Floyd “Money” Mayweather, the crafty veteran and best pound-for-pound fighter in the world, gave his young opponent from Mexico, Saul “Canelo” Alvarez, a lesson in the art of boxing Saturday night at the MGM Grand.

Mayweather, 36, wearing metallic blue gloves and blue and silver snakeskin trunks, got stronger and more accurate as the fight wore on, picking his 23-year-old opponent apart en route to winning a majority decision and the unified super welterweight titles before a sold-out, raucous crowd loaded with celebrities. The loss was the first of Alvarez’s career, dropping it to 42-1-1, with 30 KOs.

Judge CJ Ross, who scored the Manny Pacquiao-Timothy Bradley fight for Bradley, scored it 114-114. The other judges scored it 117-111 and 116-112 for Mayweather.

Mayweather (45-0, 26 KOs) used a strong jab and lightning-quick straight leads, and Alvarez just could not penetrate the defense that Mayweather has become famous for, using his left shoulder roll to block many of Alvarez’s punches. By the seventh round, it was apparent that Alvarez was getting frustrated by his inability to get to Mayweather.

Early in the fight, the crowd was chanting “Si se puede” (yes we can), and “Ca-Ne-Lo”. But by the eighth round, the crowd was chanting “TMT, TMT” (The Money Team) and “USA, USA”.

By the 10th round Alvarez appeared worn out from chasing Mayweather around the ring, fighting with his mouth open, a sign of fatigue.

Golden Boy CEO Richard Schaefer has said he expects “The One” to be the richest event in the history of boxing.

It has set a number of records, including the highest guaranteed purse for a fighter – “Money” Mayweather is guaranteed $41.5 million, easily eclipsing his previous record of $32 million for his May fight against Robert Guerrero. Saturday’s fight also had a live gate of more than $20 million; the MGM Grand Garden Arena sold out in several hours.

The co-promoters, Golden Boy and Mayweather Promotions, are hopeful of setting a record in pay-per-view sales. The previous record of 2.4 million was set by Mayweather for his fight against Oscar De La Hoya in 2007. Schaefer said early indications from cable operators across the country have been promising.

The fight against Alvarez was the second of Mayweather’s six-fight deal with Showtime that he signed in February, a deal that could be worth as much as $200 million. Mayweather ranked 14th on Forbes’ list of highest paid athletes last year. He has earned about $150 million since 2010, and that’s just in guaranteed prize money. He also gets upside from pay-per-view revenue for each of his fights.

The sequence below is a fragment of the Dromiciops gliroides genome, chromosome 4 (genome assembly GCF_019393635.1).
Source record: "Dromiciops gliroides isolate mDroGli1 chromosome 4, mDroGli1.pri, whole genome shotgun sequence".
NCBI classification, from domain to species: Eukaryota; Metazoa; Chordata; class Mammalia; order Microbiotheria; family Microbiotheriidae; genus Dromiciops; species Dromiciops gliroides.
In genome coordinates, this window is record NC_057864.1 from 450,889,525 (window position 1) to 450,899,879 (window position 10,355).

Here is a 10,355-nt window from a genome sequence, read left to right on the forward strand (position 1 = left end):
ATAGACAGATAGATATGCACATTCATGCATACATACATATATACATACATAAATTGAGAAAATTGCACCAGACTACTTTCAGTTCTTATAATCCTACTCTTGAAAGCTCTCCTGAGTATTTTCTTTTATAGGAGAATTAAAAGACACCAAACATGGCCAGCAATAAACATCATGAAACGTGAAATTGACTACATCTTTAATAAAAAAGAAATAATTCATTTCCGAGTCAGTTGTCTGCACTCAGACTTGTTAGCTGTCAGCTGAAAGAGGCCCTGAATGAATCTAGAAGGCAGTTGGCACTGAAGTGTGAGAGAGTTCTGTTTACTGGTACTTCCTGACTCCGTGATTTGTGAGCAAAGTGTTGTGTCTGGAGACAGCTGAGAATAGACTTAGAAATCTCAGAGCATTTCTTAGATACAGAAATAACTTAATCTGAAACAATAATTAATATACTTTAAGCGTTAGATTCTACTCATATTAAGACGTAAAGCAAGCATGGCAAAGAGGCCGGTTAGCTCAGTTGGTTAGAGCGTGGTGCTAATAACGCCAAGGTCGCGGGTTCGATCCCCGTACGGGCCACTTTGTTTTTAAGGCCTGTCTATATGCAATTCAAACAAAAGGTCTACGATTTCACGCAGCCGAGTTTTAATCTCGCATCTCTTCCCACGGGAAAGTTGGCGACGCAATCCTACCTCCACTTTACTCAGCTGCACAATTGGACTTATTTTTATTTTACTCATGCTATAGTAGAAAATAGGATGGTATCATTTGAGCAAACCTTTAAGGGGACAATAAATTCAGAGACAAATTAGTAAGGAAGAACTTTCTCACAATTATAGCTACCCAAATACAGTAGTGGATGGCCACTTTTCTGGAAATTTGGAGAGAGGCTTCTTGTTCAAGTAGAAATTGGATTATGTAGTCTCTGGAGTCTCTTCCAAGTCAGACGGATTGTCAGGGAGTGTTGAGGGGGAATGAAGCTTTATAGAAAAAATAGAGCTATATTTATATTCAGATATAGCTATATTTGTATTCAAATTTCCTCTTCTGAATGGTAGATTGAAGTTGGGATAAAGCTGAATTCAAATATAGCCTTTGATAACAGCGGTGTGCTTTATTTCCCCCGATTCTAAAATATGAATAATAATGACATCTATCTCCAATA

Both Mayweather and Richard Schaefer have said that the fighter, given PPV sales of 3 million or more, could walk away with $100 million, though that is unlikely. Mayweather, as good a self-promoter as he is a boxer, also has revenue coming in from sales from his TMT (The Money Team) brand. The stands around the MGM Grand selling his apparel have had long lines of people looking to buy throughout the week.

Alvarez, 23, is guaranteed $5 million but is expected to get additional money from Mexican television contracts, which could push his earnings past the $12 million mark. The Mexican with the distinctive shock of red hair weighed in Friday at 152 pounds, which is the catchweight for the super welterweight title fight, normally contested at a limit of 154 pounds.

The catchweight caused hard feelings between the fighters in the days leading up to the fight, especially Alvarez, who admitted earlier this week that Mayweather’s camp forced him to drop two pounds to get the fight made. Alvarez said Mayweather’s team made it sound like it was Alvarez’s idea.

When the fighters had their stare-down moment after the weigh-in (Mayweather came in at 150.5 pounds), Alvarez refused to hold one of the belts with Mayweather, saying, “I’m not going to do what he tells me to do.”

As of a few hours before the bout, Mayweather was at about -260, which is about a 5-2 favorite.